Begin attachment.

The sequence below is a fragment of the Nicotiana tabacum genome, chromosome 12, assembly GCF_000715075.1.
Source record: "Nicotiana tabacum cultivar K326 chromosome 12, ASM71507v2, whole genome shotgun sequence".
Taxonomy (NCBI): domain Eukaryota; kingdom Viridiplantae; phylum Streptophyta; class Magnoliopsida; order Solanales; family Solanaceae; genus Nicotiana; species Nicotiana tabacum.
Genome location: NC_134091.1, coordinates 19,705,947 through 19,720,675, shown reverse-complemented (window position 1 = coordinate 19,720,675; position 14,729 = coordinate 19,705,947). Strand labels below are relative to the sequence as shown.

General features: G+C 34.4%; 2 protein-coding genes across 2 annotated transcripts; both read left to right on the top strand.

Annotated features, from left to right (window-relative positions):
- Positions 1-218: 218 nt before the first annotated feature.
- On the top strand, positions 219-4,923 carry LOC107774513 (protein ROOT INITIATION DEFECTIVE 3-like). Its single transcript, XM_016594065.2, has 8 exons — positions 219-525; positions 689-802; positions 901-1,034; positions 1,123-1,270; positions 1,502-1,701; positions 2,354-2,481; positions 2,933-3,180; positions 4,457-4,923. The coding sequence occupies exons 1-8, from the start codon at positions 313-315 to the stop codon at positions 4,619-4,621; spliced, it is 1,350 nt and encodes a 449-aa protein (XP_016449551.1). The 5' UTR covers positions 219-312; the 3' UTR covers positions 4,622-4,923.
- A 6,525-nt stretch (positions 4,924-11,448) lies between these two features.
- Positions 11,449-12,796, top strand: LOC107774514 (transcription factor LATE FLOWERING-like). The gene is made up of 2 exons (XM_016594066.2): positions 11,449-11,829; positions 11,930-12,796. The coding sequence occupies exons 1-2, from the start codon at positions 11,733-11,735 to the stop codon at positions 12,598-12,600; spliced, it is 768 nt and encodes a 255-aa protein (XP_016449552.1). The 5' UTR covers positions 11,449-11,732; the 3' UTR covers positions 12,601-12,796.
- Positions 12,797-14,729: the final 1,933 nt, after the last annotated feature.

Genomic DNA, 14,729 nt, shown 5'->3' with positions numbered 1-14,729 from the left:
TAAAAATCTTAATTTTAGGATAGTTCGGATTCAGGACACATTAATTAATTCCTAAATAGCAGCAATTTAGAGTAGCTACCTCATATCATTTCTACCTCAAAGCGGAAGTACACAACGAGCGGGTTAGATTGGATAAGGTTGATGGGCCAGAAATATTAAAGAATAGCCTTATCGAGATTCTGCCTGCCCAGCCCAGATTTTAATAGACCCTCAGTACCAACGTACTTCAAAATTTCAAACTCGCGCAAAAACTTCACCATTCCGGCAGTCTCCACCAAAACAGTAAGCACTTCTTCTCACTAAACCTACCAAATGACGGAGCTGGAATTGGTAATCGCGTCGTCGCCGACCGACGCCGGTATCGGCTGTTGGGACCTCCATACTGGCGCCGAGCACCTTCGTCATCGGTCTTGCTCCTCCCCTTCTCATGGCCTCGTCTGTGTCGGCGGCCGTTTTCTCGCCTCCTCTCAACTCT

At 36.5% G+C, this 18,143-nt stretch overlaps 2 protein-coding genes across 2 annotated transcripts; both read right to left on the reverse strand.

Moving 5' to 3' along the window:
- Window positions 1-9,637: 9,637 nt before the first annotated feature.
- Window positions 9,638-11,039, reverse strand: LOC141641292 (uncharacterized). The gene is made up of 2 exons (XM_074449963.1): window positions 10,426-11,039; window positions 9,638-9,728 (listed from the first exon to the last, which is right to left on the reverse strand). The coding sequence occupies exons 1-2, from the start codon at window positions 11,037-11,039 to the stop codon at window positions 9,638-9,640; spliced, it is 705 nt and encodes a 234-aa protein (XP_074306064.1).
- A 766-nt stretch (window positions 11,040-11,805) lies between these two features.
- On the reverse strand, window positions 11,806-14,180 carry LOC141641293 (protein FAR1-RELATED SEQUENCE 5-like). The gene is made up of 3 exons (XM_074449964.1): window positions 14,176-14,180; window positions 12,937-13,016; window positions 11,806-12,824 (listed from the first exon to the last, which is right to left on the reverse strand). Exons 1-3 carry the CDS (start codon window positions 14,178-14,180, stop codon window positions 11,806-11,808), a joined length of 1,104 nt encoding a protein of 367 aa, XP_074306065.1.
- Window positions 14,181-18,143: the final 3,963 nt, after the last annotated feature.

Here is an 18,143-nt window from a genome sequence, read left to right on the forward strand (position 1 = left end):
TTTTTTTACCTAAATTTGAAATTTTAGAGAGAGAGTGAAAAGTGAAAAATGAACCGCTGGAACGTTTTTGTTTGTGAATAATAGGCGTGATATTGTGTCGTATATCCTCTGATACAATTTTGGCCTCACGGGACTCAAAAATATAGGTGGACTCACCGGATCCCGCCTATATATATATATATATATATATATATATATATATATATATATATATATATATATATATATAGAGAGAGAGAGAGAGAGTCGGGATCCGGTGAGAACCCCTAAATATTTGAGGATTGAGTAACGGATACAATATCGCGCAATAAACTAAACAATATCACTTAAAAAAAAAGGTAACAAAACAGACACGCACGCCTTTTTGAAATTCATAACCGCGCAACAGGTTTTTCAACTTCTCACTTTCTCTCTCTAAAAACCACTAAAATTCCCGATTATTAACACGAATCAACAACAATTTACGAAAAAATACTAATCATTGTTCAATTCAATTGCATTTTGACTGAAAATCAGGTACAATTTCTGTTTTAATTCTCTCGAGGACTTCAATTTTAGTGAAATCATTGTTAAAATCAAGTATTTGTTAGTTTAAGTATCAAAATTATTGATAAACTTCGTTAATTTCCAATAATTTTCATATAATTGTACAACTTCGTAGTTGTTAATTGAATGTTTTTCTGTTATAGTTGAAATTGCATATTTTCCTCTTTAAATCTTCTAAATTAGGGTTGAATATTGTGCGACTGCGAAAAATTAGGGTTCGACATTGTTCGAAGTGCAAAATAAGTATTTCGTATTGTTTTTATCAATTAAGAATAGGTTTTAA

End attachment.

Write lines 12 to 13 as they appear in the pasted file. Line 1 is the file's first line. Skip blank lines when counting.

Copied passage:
Genomic DNA, 14,729 nt, shown 5'->3' with positions numbered 1-14,729 from the left:
TAAAAATCTTAATTTTAGGATAGTTCGGATTCAGGACACATTAATTAATTCCTAAATAGCAGCAATTTAGAGTAGCTACCTCATATCATTTCTACCTCAAAGCGGAAGTACACAACGAGCGGGTTAGATTGGATAAGGTTGATGGGCCAGAAATATTAAAGAATAGCCTTATCGAGATTCTGCCTGCCCAGCCCAGATTTTAATAGACCCTCAGTACCAACGTACTTCAAAATTTCAAACTCGCGCAAAAACTTCACCATTCCGGCAGTCTCCACCAAAACAGTAAGCACTTCTTCTCACTAAACCTACCAAATGACGGAGCTGGAATTGGTAATCGCGTCGTCGCCGACCGACGCCGGTATCGGCTGTTGGGACCTCCATACTGGCGCCGAGCACCTTCGTCATCGGTCTTGCTCCTCCCCTTCTCATGGCCTCGTCTGTGTCGGCGGCCGTTTTCTCGCCTCCTCTCAACTCT